If fundamental restructuring is also in store for America, the US economy has advantages that Japan's lacks. The American system is more flexible and able to adapt--more willing to throw the losers over the side--while Japan's dense webs of business-financial relationships promote mutual loyalties that are very difficult to dismantle. On the other hand, Americans may discover in the next few years that the United States is not the economic powerhouse described in popular lore. Technological strengths notwithstanding, many US sectors have steadily lost market share, both at home and abroad, to foreign competitors (think of Boeing being surpassed by Airbus as the leading producer of commercial airliners).
"Painful adjustment" means facing up to some long-suppressed truths. Washington's single-minded championing of globalization, for instance, has been good for US multinationals but not for the balance sheet of the American economy, which is underwater and has been for years. That is the meaning of the huge trade deficits, the accumulating indebtedness that inevitably will produce a painful reckoning in standards of living (as a nation, we manage to consume more than we produce by borrowing every year from abroad).
But the even larger reality is that America's weakening position signals the need for a deep restructuring of globalization as well. The globalized system the United States launched and protected throughout the cold war decades approaches its own reckoning with the dilemma of too many factories and not enough buyers. Escaping this condition will require fiendishly difficult diplomacy (made more so by the Bush Administration's cockeyed imperialism), but the risks are historic in dimension (the global trading system disintegrated after 1929 as worldwide depression led nations to protect their own producers and markets from foreign competitors). First, leading nations must join to launch worldwide stimulative policies and persuade rising nations like China not to bring down the system by overwhelming rival producers. The fundamental solution, however, involves the kind of moderating reforms advocated by antiglobalization activists worldwide--rules to rebalance the system and genuinely promote wages as well as output, financial terms that give developing countries more time and space to seek their own distinctive economic plans, plus new institutions of governance that are truly equitable and democratic, instead of corporatized lawmaking. That's a very tall order for statesmanship in a world presently governed by small-minded men.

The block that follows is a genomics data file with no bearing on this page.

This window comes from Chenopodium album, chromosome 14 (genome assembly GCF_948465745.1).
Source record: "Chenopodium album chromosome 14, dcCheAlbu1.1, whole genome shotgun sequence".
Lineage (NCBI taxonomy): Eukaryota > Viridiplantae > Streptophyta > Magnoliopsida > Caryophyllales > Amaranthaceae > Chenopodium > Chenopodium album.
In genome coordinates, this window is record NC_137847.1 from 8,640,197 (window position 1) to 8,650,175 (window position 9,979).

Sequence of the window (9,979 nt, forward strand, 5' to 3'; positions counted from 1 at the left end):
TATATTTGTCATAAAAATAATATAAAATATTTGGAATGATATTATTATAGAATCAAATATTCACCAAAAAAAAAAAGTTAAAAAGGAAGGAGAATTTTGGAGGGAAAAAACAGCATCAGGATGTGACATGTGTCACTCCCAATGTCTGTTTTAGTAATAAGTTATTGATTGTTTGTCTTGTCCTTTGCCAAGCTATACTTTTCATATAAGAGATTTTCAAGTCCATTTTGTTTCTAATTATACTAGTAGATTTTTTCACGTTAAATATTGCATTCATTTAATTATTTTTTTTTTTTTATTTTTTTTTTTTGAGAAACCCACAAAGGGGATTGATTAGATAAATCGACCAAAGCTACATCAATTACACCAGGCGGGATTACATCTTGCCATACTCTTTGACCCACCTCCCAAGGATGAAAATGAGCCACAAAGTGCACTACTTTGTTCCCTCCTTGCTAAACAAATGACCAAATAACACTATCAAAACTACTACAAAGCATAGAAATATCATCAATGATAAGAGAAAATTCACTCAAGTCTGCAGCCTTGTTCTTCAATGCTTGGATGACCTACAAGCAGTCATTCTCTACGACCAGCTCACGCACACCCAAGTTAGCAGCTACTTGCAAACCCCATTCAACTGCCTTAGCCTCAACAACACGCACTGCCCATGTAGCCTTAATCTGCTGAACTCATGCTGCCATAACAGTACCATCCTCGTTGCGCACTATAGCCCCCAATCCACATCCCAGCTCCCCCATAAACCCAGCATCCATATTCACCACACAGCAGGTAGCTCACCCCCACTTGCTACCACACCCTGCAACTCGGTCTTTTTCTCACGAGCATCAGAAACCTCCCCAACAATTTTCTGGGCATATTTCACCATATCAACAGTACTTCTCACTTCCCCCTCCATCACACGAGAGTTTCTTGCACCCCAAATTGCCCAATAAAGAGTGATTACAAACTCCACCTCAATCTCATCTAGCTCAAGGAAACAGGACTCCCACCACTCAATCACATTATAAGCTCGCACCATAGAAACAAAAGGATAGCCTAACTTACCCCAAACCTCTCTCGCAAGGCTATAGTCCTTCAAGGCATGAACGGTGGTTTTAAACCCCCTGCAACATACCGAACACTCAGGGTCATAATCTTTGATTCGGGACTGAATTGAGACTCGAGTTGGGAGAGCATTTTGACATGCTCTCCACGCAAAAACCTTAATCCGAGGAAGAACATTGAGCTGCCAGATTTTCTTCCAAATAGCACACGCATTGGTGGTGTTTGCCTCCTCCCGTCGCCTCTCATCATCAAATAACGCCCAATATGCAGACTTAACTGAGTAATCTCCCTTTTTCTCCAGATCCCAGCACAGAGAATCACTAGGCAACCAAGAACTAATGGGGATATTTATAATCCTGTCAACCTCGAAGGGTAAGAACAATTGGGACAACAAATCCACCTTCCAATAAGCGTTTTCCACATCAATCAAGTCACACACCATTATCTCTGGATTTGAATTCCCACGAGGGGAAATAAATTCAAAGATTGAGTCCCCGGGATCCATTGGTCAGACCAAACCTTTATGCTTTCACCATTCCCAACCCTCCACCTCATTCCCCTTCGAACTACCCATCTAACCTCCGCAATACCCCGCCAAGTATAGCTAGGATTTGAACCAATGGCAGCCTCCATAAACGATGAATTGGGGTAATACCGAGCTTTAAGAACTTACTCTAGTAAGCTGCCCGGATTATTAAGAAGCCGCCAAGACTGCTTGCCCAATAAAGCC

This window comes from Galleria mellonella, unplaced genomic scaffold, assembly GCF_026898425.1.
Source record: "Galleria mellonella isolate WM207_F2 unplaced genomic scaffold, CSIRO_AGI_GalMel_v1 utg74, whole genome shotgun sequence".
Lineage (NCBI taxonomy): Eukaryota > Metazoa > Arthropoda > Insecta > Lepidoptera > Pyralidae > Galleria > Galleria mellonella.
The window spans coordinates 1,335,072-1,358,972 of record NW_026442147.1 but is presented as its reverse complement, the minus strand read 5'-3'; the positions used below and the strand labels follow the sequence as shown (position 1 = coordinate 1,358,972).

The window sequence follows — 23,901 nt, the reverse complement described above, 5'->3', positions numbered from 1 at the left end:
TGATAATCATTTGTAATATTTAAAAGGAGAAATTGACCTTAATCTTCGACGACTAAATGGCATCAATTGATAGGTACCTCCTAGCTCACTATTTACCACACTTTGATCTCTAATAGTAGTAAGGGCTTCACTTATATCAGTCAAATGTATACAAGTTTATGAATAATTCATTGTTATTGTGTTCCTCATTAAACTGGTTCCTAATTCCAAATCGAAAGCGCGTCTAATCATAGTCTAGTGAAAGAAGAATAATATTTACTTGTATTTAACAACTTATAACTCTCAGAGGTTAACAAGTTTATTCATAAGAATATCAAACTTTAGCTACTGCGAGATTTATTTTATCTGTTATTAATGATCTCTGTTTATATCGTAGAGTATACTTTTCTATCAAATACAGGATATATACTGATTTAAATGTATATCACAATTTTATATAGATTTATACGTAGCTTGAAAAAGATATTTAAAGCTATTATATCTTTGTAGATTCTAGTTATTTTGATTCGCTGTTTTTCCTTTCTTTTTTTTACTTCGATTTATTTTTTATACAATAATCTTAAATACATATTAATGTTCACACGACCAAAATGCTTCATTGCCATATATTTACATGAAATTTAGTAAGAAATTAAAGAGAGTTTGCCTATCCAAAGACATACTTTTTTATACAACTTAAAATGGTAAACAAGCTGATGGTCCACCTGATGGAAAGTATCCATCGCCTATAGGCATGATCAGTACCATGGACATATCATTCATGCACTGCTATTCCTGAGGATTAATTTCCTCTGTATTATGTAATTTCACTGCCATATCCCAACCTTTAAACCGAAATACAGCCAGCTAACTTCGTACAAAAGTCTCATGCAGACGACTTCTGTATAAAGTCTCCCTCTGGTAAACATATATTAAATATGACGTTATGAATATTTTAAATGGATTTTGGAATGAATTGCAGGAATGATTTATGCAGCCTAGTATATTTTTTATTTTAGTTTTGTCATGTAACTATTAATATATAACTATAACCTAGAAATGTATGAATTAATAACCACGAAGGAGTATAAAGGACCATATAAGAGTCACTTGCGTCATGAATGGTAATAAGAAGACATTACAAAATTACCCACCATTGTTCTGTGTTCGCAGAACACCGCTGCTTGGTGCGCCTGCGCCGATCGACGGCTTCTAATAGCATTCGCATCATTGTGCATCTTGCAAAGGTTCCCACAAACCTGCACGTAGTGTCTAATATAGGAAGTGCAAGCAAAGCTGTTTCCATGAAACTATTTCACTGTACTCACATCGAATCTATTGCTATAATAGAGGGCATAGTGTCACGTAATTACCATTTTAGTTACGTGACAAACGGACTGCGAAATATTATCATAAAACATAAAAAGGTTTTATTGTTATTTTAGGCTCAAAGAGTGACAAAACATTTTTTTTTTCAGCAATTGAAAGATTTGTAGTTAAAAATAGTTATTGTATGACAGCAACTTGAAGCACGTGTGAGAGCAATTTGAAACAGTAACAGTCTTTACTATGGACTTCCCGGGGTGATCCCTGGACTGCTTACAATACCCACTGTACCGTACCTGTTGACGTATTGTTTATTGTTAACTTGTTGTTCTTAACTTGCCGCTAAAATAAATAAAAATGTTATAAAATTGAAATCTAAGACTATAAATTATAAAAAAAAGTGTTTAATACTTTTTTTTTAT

Meanwhile, the economic dysfunction in the American system involves many other contentious questions, including the overbearing scale of certain dominant enterprises. The spectacular costs of allowing ever-growing bigness in corporations are reflected every day in the news (think of the doomed AOL Time Warner merger that has lost more than $200 billion for investors, or the scandalous behavior of financial mega-firms like Citigroup, or the conglomerate homogenization of broadcasting). The gathering evidence also suggests that the mass-consumption economy that has flourished since World War II may at last be running out of gas. Too many indebted consumers are tapped out or will be in hard times. Who's going to buy all this stuff? Is this weakened condition related to the gross and growing wage inequalities of the past two decades?
The "market signal" of small-d depression might be saying: Don't invest more in the old stuff since we've already got too many shopping centers. Start investing in "problems" the country has long neglected--see these really as economic opportunities. Invest in the energy technologies and industrial transformations required for the posthydrocarbons age of ecologically sustainable prosperity. Invest in healthcare and transportation and production systems to deliver safe, healthy food. Invest in the smaller, more nimble firms ready to do things differently. Invest in people--the human development that begins with children at a very early age. These and other investment opportunities are where the future jobs and higher returns are most likely to be found. The status quo interests will naturally resist such shifts in purpose and deploy their political muscle to block any promising departures. But a fundamental restructuring at least would open the way to think anew, to strive for a different kind of politics. If the Chicken Littles turn out to be right, a pivotal moment is approaching, one that may be both dreadful and promising.